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CHEP cuts complexity and cost in the tricky last mile

28 March 2013

CHEP sets out to reduce complexity in the supply chain's last mile, which is said to account for 65% of total supply chain costs.

A campaign by a leading pallet pooling business to reduce the number of different formats currently found in the challenging "last mile" of the supply chain has been welcomed by blue-chip FMCG manufacturers and retailers.

A customer forum facilitated by CHEP - the global provider of pallet and container pooling solutions in question - and attended by executives from companies such as Britvic, Coca-Cola, Heinz and Nestle, examined ways of tackling the mushrooming complexities in the last mile. Although only a short distance, it accounts for some 65% of the total supply chain cost and in some sectors, bespoke and non-industry standard packaging and handling solutions have been introduced as businesses strive to reduce costs and increase efficiencies. This, in turn, has led to suppliers having to increase the different ways products are packed and delivered.

Research conducted by CHEP between January - April 2011 on the supply chains of 41 retailers in seven European countries identified that 24 different packaging formats and 55 different packaging product platforms are in use in this crucial last mile of the supply chain.

"CHEP is at the heart of the supply chain and so ideally placed to see both the changes that are taking place and to share ideas as to how these final stages can be simplified," says John Kenna, director market & customer insight at CHEP EMEA. "This part of the supply chain is changing fast. We feel that through collaboration and offering innovative solutions which can be integrated into our equipment pooling model it will help our customers adopt simpler procedures." According to CHEP, a key issue is that "last mile" logistics is at different stages of development across Europe. In some countries, such as Greece and Italy, fullsized 1208 pallets are still used which are then unloaded by hand at the retailer and the products are manually put on the shelves.

While in Germany and Spain, smaller, fractional pallets - of which the 600 x 800 is the most popular choice - are being increasingly utilised to take goods in retail ready packaging directly on to the shop floor where they can act as gondola ends and merchandising units.

"This complexity obviously puts added pressure on a manufacturer as several retail customers may be taking the same product but require them on different pallet formats, resulting in multiple SKUs for what is essentially the same product," adds John. "Frequently, full-sized pallets have to be broken down into smaller units which entail further handling, so adding delay and cost to the process. The complexities reduce flexibility and slow up the time it takes to get a product onto the shelves. CHEP can influence this drive towards increased standardisation due to its existing pan-European networks." Other topics discussed at the CHEP forum included ways to eliminate the need to load 4 x quarter pallets on to a "slave" Europallet for road journeys which takes up more truck space and adds complexities - and therefore cost - to getting products to the consumer.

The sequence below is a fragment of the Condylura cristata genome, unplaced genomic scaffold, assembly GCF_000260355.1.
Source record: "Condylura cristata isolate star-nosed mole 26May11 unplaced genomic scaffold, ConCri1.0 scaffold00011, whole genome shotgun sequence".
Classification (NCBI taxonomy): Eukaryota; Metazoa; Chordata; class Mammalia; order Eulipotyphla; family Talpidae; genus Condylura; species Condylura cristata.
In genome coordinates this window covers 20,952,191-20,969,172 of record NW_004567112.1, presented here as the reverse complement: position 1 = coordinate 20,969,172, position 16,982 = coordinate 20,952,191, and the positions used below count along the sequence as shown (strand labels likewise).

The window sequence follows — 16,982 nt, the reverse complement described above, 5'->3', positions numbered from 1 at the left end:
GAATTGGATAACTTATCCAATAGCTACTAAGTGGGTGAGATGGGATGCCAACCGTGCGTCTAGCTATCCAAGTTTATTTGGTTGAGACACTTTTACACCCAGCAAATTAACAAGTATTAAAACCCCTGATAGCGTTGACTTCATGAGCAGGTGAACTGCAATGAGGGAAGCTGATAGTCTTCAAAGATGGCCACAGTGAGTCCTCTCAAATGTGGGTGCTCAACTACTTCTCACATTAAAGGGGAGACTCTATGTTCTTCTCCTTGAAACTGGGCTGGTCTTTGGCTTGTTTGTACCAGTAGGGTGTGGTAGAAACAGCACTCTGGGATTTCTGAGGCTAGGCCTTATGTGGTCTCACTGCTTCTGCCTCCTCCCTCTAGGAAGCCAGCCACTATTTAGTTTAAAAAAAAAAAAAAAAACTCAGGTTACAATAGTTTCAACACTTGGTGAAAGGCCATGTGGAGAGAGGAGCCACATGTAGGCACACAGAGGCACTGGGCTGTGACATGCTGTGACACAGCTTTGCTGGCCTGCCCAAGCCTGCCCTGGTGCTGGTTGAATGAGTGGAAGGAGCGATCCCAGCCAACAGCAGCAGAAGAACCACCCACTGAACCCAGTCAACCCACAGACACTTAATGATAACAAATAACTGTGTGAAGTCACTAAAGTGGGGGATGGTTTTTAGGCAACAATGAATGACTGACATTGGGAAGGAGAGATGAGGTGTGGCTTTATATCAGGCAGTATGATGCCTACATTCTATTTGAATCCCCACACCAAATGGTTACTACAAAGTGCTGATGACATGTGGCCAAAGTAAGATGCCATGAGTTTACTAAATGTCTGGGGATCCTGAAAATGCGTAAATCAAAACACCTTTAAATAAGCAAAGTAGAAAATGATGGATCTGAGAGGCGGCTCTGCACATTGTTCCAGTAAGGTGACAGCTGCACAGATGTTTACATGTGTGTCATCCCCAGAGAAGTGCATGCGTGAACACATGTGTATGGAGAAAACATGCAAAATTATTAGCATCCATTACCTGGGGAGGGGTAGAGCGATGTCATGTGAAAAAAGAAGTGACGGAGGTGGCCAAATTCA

Another challenge to simplifying the last mile is posed by the continued growth in urban convenience stores. These stores have limited storage and display space and smaller aisles so they require regular replenishment with products ready to go directly on the shelf. However, as they are also likely to be in residential areas, the noise associated with deliveries is increasingly an issue. To help with this issue, CHEP has designed and launched a new quarter pallet dolly in Austria and Switzerland. The dolly is helping retailers replenish fast-selling goods in-store during peak periods as they can wheel goods from the storeroom to the aisle without the need for pallet-moving equipment which can interfere with their customers' shopping experience.

"We have designed the dolly to create a mobile promotional unit by providing a rolling alternative base for CHEP's 600mm by 400mm plastic quarter pallets, which our retailers typically use in stores for promotional displays," explained Stefan Jakoby, Country General Manager for Austria & Switzerland.

"In addition, the dolly could provide global manufacturers with a solution that they can use across different regions which would deliver significant efficiencies to their overall supply chain," he added.

CHEP is considering rolling out the new dolly across other European countries and in the Benelux region it has already gained PIEK certification which will ensure that similar products meet tough Dutch Government legislation regarding noise output from inner city retail locations which means that noise from night-time deliveries must not exceed 60 decibels.